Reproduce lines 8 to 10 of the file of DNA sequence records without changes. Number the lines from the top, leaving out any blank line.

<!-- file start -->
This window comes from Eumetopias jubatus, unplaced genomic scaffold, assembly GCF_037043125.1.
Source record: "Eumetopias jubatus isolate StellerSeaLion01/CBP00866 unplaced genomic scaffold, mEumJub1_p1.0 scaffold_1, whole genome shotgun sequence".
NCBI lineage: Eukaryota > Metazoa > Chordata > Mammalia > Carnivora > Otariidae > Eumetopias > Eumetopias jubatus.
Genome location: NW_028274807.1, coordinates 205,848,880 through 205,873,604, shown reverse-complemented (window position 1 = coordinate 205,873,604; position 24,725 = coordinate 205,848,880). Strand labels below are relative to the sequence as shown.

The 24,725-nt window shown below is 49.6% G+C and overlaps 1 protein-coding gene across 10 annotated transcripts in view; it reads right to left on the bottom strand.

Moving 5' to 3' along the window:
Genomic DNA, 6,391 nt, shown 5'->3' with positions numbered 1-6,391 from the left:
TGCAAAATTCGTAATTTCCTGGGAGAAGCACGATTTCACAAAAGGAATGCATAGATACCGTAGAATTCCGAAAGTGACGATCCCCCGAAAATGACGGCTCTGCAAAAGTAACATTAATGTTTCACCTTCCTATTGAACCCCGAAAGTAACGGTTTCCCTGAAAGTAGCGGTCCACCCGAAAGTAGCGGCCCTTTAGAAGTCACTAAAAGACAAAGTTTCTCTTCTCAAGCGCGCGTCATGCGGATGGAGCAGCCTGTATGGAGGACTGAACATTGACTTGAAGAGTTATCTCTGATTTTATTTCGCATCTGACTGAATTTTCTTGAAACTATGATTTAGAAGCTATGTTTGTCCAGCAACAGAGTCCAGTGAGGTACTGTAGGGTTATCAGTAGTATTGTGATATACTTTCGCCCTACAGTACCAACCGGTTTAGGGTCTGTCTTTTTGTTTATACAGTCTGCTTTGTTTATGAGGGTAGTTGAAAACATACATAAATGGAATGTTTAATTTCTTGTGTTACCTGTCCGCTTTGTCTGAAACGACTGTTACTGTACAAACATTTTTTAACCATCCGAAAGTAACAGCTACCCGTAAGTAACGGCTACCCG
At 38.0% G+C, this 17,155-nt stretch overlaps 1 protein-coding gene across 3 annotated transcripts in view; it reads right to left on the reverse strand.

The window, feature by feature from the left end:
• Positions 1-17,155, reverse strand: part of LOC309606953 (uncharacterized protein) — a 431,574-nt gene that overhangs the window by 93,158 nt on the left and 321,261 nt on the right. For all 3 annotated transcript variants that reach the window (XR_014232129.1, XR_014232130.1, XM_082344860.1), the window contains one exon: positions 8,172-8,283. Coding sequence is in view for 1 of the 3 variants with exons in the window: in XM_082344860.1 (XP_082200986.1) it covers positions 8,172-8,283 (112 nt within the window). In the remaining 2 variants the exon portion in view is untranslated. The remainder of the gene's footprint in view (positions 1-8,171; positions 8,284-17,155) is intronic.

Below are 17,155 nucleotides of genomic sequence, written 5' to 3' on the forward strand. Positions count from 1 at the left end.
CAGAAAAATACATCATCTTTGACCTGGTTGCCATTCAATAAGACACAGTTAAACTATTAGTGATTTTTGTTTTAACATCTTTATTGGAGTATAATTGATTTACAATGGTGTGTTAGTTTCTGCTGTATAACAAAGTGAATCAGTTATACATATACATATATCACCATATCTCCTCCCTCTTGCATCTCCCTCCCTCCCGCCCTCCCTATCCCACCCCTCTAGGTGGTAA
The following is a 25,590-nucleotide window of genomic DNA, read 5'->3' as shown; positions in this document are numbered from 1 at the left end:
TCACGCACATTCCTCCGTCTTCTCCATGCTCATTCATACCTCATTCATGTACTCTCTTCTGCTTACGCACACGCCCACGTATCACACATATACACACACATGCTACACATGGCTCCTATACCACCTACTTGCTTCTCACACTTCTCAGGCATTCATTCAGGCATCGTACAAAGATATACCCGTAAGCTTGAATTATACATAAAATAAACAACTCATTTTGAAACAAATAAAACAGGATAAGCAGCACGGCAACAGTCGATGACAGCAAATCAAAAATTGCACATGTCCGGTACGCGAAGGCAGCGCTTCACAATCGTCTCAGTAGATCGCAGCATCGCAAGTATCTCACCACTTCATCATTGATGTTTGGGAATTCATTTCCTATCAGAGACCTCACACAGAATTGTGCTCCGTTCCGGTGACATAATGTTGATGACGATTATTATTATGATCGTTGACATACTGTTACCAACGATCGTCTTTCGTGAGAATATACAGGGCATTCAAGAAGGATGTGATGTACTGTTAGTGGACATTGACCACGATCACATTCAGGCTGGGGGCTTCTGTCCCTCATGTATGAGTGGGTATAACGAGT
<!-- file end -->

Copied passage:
TGCAAAATTCGTAATTTCCTGGGAGAAGCACGATTTCACAAAAGGAATGCATAGATACCGTAGAATTCCGAAAGTGACGATCCCCCGAAAATGACGGCTCTGCAAAAGTAACATTAATGTTTCACCTTCCTATTGAACCCCGAAAGTAACGGTTTCCCTGAAAGTAGCGGTCCACCCGAAAGTAGCGGCCCTTTAGAAGTCACTAAAAGACAAAGTTTCTCTTCTCAAGCGCGCGTCATGCGGATGGAGCAGCCTGTATGGAGGACTGAACATTGACTTGAAGAGTTATCTCTGATTTTATTTCGCATCTGACTGAATTTTCTTGAAACTATGATTTAGAAGCTATGTTTGTCCAGCAACAGAGTCCAGTGAGGTACTGTAGGGTTATCAGTAGTATTGTGATATACTTTCGCCCTACAGTACCAACCGGTTTAGGGTCTGTCTTTTTGTTTATACAGTCTGCTTTGTTTATGAGGGTAGTTGAAAACATACATAAATGGAATGTTTAATTTCTTGTGTTACCTGTCCGCTTTGTCTGAAACGACTGTTACTGTACAAACATTTTTTAACCATCCGAAAGTAACAGCTACCCGTAAGTAACGGCTACCCG
At 38.0% G+C, this 17,155-nt stretch overlaps 1 protein-coding gene across 3 annotated transcripts in view; it reads right to left on the reverse strand.

The window, feature by feature from the left end: